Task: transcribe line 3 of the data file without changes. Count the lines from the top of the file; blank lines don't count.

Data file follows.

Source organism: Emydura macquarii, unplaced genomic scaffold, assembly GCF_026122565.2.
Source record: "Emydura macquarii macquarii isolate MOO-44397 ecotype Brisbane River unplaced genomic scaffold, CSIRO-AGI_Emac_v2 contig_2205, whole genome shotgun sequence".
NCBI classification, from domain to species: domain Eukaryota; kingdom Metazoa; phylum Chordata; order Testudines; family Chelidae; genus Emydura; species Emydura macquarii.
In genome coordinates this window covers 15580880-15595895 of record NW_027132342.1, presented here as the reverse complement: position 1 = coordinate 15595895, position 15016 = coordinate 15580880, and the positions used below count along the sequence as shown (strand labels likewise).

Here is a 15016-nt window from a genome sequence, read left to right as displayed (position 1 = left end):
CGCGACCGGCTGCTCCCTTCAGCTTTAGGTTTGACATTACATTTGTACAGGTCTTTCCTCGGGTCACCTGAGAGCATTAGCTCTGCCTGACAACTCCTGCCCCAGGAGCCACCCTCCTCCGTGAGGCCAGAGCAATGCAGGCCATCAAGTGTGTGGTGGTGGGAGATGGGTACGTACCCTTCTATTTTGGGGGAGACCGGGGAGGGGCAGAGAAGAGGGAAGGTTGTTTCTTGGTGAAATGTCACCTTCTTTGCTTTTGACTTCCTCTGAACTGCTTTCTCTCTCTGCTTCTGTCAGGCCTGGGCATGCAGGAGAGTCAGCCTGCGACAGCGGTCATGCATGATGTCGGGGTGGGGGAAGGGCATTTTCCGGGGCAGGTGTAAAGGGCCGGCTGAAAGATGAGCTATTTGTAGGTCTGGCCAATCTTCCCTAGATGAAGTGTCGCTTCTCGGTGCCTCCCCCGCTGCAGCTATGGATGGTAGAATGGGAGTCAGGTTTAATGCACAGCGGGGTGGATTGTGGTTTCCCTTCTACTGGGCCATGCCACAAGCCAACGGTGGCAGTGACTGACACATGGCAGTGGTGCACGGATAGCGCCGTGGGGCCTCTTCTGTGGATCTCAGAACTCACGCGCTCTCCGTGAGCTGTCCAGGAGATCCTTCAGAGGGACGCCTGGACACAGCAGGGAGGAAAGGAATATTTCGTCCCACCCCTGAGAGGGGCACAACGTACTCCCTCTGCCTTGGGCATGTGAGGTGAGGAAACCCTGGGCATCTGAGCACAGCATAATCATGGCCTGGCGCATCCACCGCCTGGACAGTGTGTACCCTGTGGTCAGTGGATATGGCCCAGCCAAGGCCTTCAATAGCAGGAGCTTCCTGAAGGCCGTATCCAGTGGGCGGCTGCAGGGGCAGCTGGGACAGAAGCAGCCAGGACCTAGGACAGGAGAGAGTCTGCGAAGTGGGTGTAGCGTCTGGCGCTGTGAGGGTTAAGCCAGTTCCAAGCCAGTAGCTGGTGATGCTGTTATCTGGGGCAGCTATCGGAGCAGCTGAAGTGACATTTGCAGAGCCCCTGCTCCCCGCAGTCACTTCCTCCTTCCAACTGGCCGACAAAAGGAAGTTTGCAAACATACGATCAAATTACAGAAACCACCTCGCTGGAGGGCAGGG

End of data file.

NCBI classification, from domain to species: domain Eukaryota; kingdom Metazoa; phylum Chordata; order Testudines; family Chelidae; genus Emydura; species Emydura macquarii.